Legislation Touches the Lives of Undocumented Students
By Sara Scavongelli, Special to Stateline
Dario is a 17-year-old high school junior who has lived in Maryland nearly his whole life. He's an honors student, a contributor to the school newspaper and a soccer player. He'd like to study political science at the University of Maryland.
But Dario is also an illegal alien, and a May 21 veto by Maryland Gov. Robert Ehrlich Jr. (R) threatens to derail Dario's educational plans.
The bill Ehrlich vetoed would have given undocumented students in Maryland access to in-state tuition at the state's public colleges and universities. Out-of-state tuition for one year at the University of Maryland cost $15,100 in the spring of 2003: in-state tuition was $5,898.
Dario, who asked that his last name not be used, came to the United States from Guatemala at age 3 and is one of tens of thousands of undocumented immigrants in high schools around the country.
"I basically consider myself an American," he said at an April 10 press conference in Washington, D.C., where speakers advocated granting undocumented students in-state tuition.
A 1982 Supreme Court decision ruled that any student regardless of immigrant status could attend public elementary school and high school. But a mishmash of federal and state laws regulates who is eligible to attend public colleges and universities at in-state prices.
In the last two years, about half of the state legislatures have tried to address this issue. Laws have passed in seven states allowing undocumented students to pay in-state rates, according to the American Association of State Colleges and Universities, a group that represents more than 430 public colleges and universities.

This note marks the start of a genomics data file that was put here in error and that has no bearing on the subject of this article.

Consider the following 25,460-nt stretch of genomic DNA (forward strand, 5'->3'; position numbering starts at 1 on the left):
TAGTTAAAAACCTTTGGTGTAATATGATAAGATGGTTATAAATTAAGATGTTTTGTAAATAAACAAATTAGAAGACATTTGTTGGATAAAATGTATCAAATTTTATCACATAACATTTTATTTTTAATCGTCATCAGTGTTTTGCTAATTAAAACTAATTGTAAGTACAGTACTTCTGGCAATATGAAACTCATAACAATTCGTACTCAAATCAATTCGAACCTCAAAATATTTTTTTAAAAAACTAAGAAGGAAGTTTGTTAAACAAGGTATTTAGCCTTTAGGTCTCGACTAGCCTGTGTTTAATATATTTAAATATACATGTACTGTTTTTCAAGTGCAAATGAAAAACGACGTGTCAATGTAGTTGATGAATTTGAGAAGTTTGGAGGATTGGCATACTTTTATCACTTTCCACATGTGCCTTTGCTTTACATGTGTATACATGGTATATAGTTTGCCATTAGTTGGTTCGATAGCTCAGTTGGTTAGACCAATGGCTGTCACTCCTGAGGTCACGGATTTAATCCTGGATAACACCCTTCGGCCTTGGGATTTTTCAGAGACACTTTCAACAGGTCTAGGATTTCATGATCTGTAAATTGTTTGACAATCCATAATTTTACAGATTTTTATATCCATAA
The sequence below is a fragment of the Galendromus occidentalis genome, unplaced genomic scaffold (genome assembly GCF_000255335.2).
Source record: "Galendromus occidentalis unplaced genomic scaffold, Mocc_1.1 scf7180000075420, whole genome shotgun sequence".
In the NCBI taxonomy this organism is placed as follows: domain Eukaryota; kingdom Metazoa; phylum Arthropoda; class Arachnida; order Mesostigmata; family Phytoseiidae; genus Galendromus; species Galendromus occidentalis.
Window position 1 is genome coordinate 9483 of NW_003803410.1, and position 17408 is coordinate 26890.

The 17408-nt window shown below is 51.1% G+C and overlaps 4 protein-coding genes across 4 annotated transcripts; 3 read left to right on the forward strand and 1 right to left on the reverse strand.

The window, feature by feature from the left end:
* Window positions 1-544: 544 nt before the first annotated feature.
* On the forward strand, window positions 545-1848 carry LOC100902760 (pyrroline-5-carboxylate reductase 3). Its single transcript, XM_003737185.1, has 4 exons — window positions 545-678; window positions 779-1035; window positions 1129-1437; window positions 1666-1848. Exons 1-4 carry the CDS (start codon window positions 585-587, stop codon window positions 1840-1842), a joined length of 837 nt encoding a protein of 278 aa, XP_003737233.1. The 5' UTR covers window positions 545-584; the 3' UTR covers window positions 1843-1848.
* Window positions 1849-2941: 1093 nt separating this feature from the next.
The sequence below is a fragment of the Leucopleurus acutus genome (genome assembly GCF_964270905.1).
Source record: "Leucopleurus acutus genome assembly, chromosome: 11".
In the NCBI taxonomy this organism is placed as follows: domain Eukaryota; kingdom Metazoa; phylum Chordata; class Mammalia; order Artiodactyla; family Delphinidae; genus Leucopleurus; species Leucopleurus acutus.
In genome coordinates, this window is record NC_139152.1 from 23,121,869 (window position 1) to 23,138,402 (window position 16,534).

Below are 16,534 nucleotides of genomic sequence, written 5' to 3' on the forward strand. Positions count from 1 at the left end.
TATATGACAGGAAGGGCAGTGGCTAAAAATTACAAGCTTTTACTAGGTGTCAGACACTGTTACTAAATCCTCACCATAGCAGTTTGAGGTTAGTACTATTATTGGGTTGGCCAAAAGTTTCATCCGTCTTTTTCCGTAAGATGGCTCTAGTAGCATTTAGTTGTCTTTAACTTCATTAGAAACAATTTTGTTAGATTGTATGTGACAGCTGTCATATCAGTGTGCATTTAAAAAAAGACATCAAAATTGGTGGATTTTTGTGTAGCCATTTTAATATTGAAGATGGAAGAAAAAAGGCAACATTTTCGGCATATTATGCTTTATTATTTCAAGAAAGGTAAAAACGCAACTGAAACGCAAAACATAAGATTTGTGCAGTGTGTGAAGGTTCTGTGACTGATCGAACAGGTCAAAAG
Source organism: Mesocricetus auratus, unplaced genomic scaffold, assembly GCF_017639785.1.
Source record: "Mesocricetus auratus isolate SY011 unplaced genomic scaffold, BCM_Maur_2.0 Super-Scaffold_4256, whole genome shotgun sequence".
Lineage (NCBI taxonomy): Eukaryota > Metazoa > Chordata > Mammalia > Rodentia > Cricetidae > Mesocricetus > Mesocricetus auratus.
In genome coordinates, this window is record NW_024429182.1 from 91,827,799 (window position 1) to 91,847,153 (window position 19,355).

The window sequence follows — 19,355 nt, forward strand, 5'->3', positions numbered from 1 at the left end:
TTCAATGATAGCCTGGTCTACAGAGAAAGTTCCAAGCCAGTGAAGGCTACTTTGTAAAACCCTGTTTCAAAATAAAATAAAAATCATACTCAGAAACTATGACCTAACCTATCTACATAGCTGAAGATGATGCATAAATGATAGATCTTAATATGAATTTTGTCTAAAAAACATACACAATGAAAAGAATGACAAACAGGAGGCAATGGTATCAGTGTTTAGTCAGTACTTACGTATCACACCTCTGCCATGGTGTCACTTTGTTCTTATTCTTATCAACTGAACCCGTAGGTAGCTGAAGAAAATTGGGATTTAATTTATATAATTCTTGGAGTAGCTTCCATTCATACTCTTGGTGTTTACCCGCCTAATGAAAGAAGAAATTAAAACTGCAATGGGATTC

Those who oppose such arrangements say undocumented students are here illegally and should not be supported by tax dollars. Proponents maintain that the students are in the United States through no fault of their own and should not be denied access to affordable education.
Legislation to give undocumented students in Texas in-state tuition became law in June 2001. Since the law went into effect, between 60 and 80 undocumented students enroll each semester at the University of Texas at Brownville about one mile from the U.S.-Mexico border, Rene Villarreal, director of admissions, said.
Before the legislation passed, undocumented students in Texas paid foreign tuition rates. In the fall of 2002, foreign tuition at the University of Texas at Brownsville was $282 per credit hour more than triple the in-state price of $75 per credit hour.
"Without [the Texas law], I probably wouldn't have gone to college," Julissa, a 20-year-old undocumented student at the University of Texas at Austin, told Stateline.org.
Julissa, who also requested her last name not be used, was born in Taxco Guerrero, Mexico, and came to the United States at age 11.
She graduated from high school in 2001 and was in the first class of students affected by the legislation.
"I turned in my [college] application even though I didn't know whether or not I'd be able to go," Julissa said. "When the law came out, I was like, Oh, I can go now.'"
Dario, the student from Maryland, said he hoped to attend college like Julissa but feared that without in-state rates, he would have to go part-time. He said his education might take longer to complete.
"The road's going to be long and difficult," Dario said. "My cousin also did very well in school, and he spent seven years just trying to get a bachelor's. I want something more."